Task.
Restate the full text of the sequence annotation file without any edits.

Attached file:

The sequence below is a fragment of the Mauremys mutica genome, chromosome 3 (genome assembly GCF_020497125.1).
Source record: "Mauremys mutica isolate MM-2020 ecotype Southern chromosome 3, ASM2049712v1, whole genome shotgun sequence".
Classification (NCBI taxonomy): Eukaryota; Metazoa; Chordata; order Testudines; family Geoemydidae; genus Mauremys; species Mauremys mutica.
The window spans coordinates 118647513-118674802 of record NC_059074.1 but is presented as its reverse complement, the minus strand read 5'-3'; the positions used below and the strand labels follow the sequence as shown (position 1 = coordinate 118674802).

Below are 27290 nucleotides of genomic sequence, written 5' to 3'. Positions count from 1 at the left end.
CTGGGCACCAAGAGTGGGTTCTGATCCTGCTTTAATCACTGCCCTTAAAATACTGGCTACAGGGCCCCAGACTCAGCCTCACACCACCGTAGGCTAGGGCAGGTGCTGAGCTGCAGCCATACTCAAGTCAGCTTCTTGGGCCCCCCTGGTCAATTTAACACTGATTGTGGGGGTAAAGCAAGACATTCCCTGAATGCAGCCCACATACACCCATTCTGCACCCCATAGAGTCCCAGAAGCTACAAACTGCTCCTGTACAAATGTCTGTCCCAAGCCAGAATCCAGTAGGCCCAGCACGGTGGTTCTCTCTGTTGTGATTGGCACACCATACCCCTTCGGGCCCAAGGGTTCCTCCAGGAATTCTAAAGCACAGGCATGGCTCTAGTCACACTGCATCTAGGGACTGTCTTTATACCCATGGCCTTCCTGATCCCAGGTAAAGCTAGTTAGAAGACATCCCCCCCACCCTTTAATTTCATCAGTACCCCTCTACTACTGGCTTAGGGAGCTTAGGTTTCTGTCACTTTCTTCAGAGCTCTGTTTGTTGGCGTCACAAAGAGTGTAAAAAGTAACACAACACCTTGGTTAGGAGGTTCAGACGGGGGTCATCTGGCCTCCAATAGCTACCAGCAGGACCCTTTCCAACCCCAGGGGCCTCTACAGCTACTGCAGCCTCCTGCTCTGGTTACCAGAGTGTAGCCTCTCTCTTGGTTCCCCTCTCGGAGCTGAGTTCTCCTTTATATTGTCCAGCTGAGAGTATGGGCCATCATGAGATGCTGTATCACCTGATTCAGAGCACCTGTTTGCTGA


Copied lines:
The sequence below is a fragment of the Mauremys mutica genome, chromosome 3 (genome assembly GCF_020497125.1).
Source record: "Mauremys mutica isolate MM-2020 ecotype Southern chromosome 3, ASM2049712v1, whole genome shotgun sequence".
Classification (NCBI taxonomy): Eukaryota; Metazoa; Chordata; order Testudines; family Geoemydidae; genus Mauremys; species Mauremys mutica.
The window spans coordinates 118647513-118674802 of record NC_059074.1 but is presented as its reverse complement, the minus strand read 5'-3'; the positions used below and the strand labels follow the sequence as shown (position 1 = coordinate 118674802).

Below are 27290 nucleotides of genomic sequence, written 5' to 3'. Positions count from 1 at the left end.
CTGGGCACCAAGAGTGGGTTCTGATCCTGCTTTAATCACTGCCCTTAAAATACTGGCTACAGGGCCCCAGACTCAGCCTCACACCACCGTAGGCTAGGGCAGGTGCTGAGCTGCAGCCATACTCAAGTCAGCTTCTTGGGCCCCCCTGGTCAATTTAACACTGATTGTGGGGGTAAAGCAAGACATTCCCTGAATGCAGCCCACATACACCCATTCTGCACCCCATAGAGTCCCAGAAGCTACAAACTGCTCCTGTACAAATGTCTGTCCCAAGCCAGAATCCAGTAGGCCCAGCACGGTGGTTCTCTCTGTTGTGATTGGCACACCATACCCCTTCGGGCCCAAGGGTTCCTCCAGGAATTCTAAAGCACAGGCATGGCTCTAGTCACACTGCATCTAGGGACTGTCTTTATACCCATGGCCTTCCTGATCCCAGGTAAAGCTAGTTAGAAGACATCCCCCCCACCCTTTAATTTCATCAGTACCCCTCTACTACTGGCTTAGGGAGCTTAGGTTTCTGTCACTTTCTTCAGAGCTCTGTTTGTTGGCGTCACAAAGAGTGTAAAAAGTAACACAACACCTTGGTTAGGAGGTTCAGACGGGGGTCATCTGGCCTCCAATAGCTACCAGCAGGACCCTTTCCAACCCCAGGGGCCTCTACAGCTACTGCAGCCTCCTGCTCTGGTTACCAGAGTGTAGCCTCTCTCTTGGTTCCCCTCTCGGAGCTGAGTTCTCCTTTATATTGTCCAGCTGAGAGTATGGGCCATCATGAGATGCTGTATCACCTGATTCAGAGCACCTGTTTGCTGA